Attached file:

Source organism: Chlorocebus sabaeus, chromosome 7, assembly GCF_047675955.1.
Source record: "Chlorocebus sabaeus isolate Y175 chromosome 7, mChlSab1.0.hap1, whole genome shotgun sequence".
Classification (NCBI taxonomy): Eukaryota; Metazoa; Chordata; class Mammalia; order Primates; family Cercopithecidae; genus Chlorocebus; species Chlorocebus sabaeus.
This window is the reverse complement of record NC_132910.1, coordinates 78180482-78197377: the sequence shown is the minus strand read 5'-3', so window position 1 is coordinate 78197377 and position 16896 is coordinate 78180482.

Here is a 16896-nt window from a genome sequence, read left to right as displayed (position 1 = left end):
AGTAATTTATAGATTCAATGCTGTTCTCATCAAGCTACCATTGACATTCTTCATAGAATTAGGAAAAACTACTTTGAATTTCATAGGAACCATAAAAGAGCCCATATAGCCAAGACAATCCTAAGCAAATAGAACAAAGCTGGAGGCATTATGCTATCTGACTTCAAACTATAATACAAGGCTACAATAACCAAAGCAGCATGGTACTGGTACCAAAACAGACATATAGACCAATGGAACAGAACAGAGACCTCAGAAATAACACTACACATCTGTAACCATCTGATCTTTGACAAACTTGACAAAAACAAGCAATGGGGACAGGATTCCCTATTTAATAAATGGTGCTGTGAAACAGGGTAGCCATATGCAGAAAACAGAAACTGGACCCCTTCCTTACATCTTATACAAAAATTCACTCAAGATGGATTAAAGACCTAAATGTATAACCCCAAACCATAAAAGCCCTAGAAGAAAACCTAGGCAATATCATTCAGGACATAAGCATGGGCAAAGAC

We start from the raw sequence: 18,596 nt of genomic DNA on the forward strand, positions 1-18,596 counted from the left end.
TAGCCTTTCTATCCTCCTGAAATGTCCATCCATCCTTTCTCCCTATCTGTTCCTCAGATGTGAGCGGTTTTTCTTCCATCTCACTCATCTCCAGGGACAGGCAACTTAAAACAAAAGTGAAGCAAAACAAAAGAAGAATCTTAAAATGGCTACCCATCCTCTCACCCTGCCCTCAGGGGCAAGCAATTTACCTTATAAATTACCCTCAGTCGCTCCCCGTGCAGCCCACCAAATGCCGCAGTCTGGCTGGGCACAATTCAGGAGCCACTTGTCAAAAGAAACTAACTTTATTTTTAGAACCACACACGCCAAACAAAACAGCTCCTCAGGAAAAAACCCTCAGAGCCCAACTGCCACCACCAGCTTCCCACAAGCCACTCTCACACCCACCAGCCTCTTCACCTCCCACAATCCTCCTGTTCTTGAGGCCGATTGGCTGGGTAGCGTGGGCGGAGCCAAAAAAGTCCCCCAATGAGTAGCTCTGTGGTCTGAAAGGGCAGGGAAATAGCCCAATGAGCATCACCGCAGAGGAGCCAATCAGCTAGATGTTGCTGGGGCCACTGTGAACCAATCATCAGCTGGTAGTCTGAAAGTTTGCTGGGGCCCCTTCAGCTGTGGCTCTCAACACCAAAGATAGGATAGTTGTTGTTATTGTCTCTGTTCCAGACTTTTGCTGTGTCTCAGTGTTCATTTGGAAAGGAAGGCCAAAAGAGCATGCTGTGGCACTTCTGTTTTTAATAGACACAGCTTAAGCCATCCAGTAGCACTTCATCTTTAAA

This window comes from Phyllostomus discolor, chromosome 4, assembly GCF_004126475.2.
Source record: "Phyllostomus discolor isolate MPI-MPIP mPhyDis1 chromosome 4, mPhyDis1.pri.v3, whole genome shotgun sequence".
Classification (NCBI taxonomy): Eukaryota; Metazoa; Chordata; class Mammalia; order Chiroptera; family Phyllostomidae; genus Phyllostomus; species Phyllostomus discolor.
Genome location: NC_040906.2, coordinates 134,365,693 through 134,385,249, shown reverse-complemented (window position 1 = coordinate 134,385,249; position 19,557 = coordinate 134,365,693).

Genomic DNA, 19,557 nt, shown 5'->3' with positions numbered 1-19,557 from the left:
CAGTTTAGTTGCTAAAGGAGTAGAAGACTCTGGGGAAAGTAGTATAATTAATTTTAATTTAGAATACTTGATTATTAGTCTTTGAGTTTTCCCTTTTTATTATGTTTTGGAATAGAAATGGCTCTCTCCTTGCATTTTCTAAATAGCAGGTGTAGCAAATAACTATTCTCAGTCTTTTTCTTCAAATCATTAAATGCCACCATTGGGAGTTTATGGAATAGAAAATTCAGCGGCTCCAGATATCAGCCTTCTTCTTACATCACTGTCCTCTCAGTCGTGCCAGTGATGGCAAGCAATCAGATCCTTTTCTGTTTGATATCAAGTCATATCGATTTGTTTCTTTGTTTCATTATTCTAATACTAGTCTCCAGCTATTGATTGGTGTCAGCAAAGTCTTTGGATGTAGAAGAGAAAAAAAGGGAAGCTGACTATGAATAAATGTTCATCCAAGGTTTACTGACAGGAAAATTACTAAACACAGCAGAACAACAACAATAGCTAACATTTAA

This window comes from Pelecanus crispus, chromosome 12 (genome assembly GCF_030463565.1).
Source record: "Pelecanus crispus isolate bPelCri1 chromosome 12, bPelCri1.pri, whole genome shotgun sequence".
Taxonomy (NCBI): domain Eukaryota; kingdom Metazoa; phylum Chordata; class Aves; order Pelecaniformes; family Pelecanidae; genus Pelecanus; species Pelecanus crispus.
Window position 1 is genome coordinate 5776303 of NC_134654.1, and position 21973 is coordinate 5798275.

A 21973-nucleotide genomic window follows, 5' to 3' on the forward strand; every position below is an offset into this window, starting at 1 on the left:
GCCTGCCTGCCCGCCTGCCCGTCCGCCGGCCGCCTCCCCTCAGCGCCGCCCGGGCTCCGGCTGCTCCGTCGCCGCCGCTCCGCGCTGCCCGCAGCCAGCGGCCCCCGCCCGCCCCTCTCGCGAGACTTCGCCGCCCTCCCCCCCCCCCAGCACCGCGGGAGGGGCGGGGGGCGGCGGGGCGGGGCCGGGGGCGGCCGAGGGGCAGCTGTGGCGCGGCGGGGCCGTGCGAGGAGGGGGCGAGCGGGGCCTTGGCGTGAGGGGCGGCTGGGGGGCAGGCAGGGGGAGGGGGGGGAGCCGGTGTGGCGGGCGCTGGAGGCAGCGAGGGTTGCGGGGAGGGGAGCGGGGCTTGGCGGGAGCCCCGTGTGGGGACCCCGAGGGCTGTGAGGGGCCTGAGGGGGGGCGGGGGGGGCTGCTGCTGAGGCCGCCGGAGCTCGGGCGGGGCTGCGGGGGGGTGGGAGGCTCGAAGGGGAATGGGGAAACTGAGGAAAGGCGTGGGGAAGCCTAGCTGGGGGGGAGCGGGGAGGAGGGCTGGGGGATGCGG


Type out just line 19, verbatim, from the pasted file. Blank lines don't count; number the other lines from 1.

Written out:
A 21973-nucleotide genomic window follows, 5' to 3' on the forward strand; every position below is an offset into this window, starting at 1 on the left: